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By David Davis

Recently at VMware Partner Exchange 2011, I had the honor of meeting VMware's Steve Jin. If you have read the vCloud blog at all in the past, likely you have read a post from Steve or visited his blog DoubleCloud.org.

I sat down with Steve, learned a lot about him, and learned what makes him so successful.

Nov-Post4 - Interview with VMware's Steve Jin - rev 2-1

Who is Steve Jin?

Steve works as a developer for VMware and has been in app development for over 16 years.

He lives in the Silicon Valley area, he is an avid sports fan, swimmer, and former track runner.

Steve has written many critical pieces of code for vSphere but most impressive is that Steve is the author of the open source vSphere Java API (aka VI Java).

What is the VMware vSphere Java API?

For someone (like me) who doesn't write code everyday and isn't 100% up to speed on VMware app development, I asked Steve what the importance was for the Java API.

Here's what I found out:

  • The VMware Java API is used by a number of internal VMware apps as well as Hyperic.
  • The Java API is also used by many third-party apps from HP, Brocade, and NetApp (to name a few at http://vijava.sourceforge.net/poweredby.php).
  • The Java API has over 12,000 downloads and more every day.
  • Some VMware customers that use the Java API are large banks and telecoms, as it’s an easy way for a Java developer to interface with vSphere.
  • After it had been available for some time, the Java API was released as a "fling" (called "VI Java" from Labs.VMware.com and it had been the highest voted fling and now only trailing behind the popular VMware Admin fling – VMware Guest Console (VGC).
  • The Java API homepage and download site is: http://vijava.sourceforge.net/

I asked Steve what the best way was, for someone like me, to learn how to use his Java API and that led us to his book…

Nov-Post4 - Interview with VMware's Steve Jin - rev 2-2

VMware VI and vSphere SDK: Managing the VMware Infrastructure and vSphere

Steve is the author of an excellent book on using the VMware VI and vSphere SDK. Honestly, this is the only book of its kind. I found out that this book is ideal for the Java developer who wants to write code that talks to vSphere. He covers how to create vSphere client plug-ins and how to write applications that manage the VMware infrastructure.

State of the Cloud, According to Steve

We hear all about "the cloud" from marketing people but when I get the chance to talk to developer who actually writes the code and interfaces behind the scenes, I'm always interested to ask them what the state of the cloud is, from their perspective.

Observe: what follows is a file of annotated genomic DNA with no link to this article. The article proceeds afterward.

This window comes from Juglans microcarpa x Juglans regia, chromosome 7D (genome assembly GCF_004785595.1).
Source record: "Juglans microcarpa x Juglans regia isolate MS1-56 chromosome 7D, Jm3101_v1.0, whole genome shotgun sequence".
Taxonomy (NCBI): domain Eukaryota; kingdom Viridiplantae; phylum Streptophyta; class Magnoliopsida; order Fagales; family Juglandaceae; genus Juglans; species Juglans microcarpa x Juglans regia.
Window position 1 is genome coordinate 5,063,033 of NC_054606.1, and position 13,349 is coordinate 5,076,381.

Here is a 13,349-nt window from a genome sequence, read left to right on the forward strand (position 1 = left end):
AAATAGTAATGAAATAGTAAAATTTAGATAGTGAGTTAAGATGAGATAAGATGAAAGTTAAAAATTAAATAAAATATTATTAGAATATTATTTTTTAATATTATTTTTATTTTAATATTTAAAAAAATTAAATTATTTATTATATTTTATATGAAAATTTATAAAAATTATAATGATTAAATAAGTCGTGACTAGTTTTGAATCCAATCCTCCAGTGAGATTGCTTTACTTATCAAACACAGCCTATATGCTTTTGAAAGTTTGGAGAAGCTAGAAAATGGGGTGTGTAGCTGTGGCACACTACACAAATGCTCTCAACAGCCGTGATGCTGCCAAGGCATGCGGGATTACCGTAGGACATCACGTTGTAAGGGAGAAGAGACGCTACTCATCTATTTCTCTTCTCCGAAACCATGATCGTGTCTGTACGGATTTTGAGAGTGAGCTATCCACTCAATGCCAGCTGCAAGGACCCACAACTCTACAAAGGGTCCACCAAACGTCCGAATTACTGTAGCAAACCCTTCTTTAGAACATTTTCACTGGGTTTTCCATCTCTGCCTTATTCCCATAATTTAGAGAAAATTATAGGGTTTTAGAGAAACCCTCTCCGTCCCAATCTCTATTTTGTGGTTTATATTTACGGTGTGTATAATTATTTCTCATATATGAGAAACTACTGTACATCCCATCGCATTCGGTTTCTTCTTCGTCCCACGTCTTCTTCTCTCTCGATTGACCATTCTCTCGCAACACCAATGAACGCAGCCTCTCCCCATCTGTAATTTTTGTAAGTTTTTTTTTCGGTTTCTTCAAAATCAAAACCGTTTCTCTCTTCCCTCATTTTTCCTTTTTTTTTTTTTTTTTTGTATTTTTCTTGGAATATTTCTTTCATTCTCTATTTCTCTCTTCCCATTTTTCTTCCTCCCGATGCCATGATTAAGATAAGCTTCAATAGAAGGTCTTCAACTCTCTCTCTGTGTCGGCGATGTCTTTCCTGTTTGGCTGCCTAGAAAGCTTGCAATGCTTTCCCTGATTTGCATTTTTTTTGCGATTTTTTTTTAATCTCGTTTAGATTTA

About the cloud, Steve said there are two different types of developers – users/general code developers vs. developers writing apps to interface with and manage VMware products. If you are using the cloud as a general code developer, you don't care much where your work is stored and where your apps are being tested. To help your development, you want to know SpringSource products like Spring MVC, RabbitMQ.

On the other hand, those writing code that interfaces with VMware products are critically interested in the cloud. They want to learn about the VMware APIs (like the vSphere API, vCloud API). VMware cloud strategy includes vCloud Directory and APIs, but it is not limited to that. In fact, you can build a small scale cloud with vSphere as well.

Summary

Overall, Steve is excited about the quickly changing landscape of cloud computing and continues to work with VMware APIs and SDKs to make applications that interface with vSphere and applications that run in the cloud "just work" from the perspective of end-users and VMware Admins (like me).

It was an honor to meet Steve and I really appreciate the time he took from his schedule to do this interview!

You can learn more about Steve by following him on Twitter at @sjin2008 or read his blog at DoubleCloud.org.

Couldn't attend PEX? Make sure that you have VMworld 2011 in Las Vegas on your calendar for August 29-September 1, 2011 because now is the time to start planning!

David Davis is a VMware Evangelist and vSphere Video Training Author for Train Signal. He has achieved CCIE, VCP,CISSP, and vExpert level status over his 15+ years in the IT industry. David has authored hundreds of articles on the Internet and nine different video training courses for TrainSignal.com including the popular vSphere video training package. Learn more about David at his blog or on Twitter and check out a sample of his VMware vSphere video training course from TrainSignal.com.